9. If you look at the cam bearings, you will probably find that #2 and #3 have two holes in each bearing. George Asche (well-known Chrysler flathead six guru) says he installs the bearings so that the smaller hole lines up with the oil hole in the block, thereby restricting flow to the cam bearings to keep overall system oil pressure up and to direct more oil flow to the crank bearings. He says the cam bearings still get plenty of oil this way.
  10. Great info! Seeing what a rotator looks like, I can say confidently that there were no rotators on any of the valves (intake or exhaust) when I disassembled my engines.
  11. I actually checked with ARP a couple of years ago, had a few discussions and even sent them a 265 bolt, and they said they could probably make them, but when I asked the price, they didn't come up with a specific number, but said it would be at least a few thousand dollars. That killed the deal for me. As you said, if several of us were to go in on it, it might become more palatable. Of course, by the time they would complete their development, it would probably be too late for me, as I hope to have my engine assembled in a few months (of course, that's what I said a few months ago....and a few months before that...and before that...). As for your photos, the p/n of your rod is the same as my rods, so I know it's a 265 rod. It's interesting to see how someone has adapted the 265 rod to accommodate the 251 bolts or vice-versa. I have a set of 251 rods and had thought about doing something like that, but I was concerned about whittling away on the rod to do so. After seeing your photos, it doesn't seem so bad. I suppose a machinist would need to machine out the socket to eliminate the hemispherical shape and just make it flat inside to fit the 251 bolt, and maybe open up the diameter of the hole, as the 251 bolt head may be bigger in diameter than the 265 bolt head. I wonder how one would hold the bolt stationery while torqueing up the rod nut? Anyway, this is certainly food for thought. It does look like it would have adequate clearance inside the engine. If Federal Mogul remanufactured it, that certainly gives the idea more credibility. As a point of comparison, here is a photo of a 265 rod with a 265 bolt installed. Note that the bolt is not snugged up all the way, so the head is not as flush with the rod as it normally would be in service (you can see a bit of a gap between the bolt head and the rod).
  12. Yes, the bolts in the 265 are different from the ones in the 251. Here are a couple of pics of a 265 bolt. They're flat on top and have kind of a hemispherical shape on the underside of the head, where it fits into a socket/recess in the rod. It has a nub sticking off the side of the head, which fits into a keyway in the rod to hold the bolt stationery when the rod nut is being tightened or loosened. Also, here are a couple of pics showing the portion of the rod where the bolt fits.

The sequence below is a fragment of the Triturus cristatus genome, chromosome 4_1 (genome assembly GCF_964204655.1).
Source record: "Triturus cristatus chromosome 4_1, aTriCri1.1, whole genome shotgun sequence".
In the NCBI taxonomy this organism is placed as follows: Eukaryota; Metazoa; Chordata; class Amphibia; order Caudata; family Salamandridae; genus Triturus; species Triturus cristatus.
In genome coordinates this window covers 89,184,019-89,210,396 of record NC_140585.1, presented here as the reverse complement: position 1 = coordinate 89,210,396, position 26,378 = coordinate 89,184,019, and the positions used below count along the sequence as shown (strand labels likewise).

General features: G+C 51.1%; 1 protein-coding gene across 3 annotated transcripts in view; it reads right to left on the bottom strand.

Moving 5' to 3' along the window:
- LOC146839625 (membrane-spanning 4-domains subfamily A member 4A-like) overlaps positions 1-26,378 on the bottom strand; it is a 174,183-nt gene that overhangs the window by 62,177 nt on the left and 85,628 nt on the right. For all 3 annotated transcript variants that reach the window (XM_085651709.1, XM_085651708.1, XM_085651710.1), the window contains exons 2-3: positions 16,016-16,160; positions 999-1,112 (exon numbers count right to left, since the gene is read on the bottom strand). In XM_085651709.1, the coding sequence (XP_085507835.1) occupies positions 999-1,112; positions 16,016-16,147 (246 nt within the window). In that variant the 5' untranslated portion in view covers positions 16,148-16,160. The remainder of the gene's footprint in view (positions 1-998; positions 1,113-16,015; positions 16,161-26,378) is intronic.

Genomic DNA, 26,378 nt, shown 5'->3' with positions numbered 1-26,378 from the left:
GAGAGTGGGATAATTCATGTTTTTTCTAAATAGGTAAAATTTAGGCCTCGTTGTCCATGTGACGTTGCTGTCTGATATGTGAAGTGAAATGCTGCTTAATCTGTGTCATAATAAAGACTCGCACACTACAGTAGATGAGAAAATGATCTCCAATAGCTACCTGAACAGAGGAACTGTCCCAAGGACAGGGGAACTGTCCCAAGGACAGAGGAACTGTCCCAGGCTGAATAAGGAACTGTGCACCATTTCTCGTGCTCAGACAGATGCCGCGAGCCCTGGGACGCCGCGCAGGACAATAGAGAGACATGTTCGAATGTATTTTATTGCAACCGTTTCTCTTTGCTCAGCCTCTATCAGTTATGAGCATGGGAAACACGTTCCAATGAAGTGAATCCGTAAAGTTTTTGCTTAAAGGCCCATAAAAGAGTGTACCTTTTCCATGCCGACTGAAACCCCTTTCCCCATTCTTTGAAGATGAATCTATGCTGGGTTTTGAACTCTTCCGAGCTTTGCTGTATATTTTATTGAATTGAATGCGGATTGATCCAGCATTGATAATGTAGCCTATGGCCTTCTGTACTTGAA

13. Thanks for the info. I'm thinking that even if I were to buy the springs that are meant to be used with rotators, and even if I could find the rotators, I bet they are meant for use with sodium-filled exhaust valves, and wouldn't fit my valves. It's sounding like I just need to buy (Qty 12) VS-304 springs and call it good, unless someone else knows of a reason not to.
  14. This is interesting, indeed. I looked at the catalog at your link. For Dodge engines (presumably Dodge car), it shows 12 of each spring, either VS-304 (w/o rotocaps) or VS-506 (with rotocaps), making it appear that it's optional to use either kind. For Desoto and the some Chrysler car engines (through 251 cid), it shows six of each, although it doesn't specify which kind of spring goes on the intake and which goes on the exhaust. For the 265 Chrysler car engine, it goes back to saying 12 and 12. For the 218 Dodge and Plymouth marine applications, it only calls out the VS-304 (Qty 12). Then for the Dodge 230 marine engine, it's back to 12 VS-304 or 12 VS-506, and same for the 236 marine. But then for the 265 marine, it only lists the VS-304. For the 218, 230 and 236 Dodge truck engines (light-duty), it calls out 12 VS-304 or 12 VS-506. Then the 251 light-duty Dodge truck engine calls for six of each spring, and actually specifies that the VS-304 goes on the intake and the VS-506 goes on the exhaust. I have to wonder if they really have everything specified correctly in this catalog?? In any case, I wonder if it would be worth it to buy the rotocap type of spring for my exhaust valves. I suppose they are intended to make the valves last longer? I don't know if the rotocaps come with these springs, or if the springs will even fit the standard valves that I have.
  15. I don't know that the Power Wagon engine had rotators. The only thing I recall seeing when I disassembled this engine is the same thing I saw when I was working with my 230, which was the valve spring retainer on each valve. There wasn't anything I would call a rotator. I guess I'd better be careful of what I end up purchasing.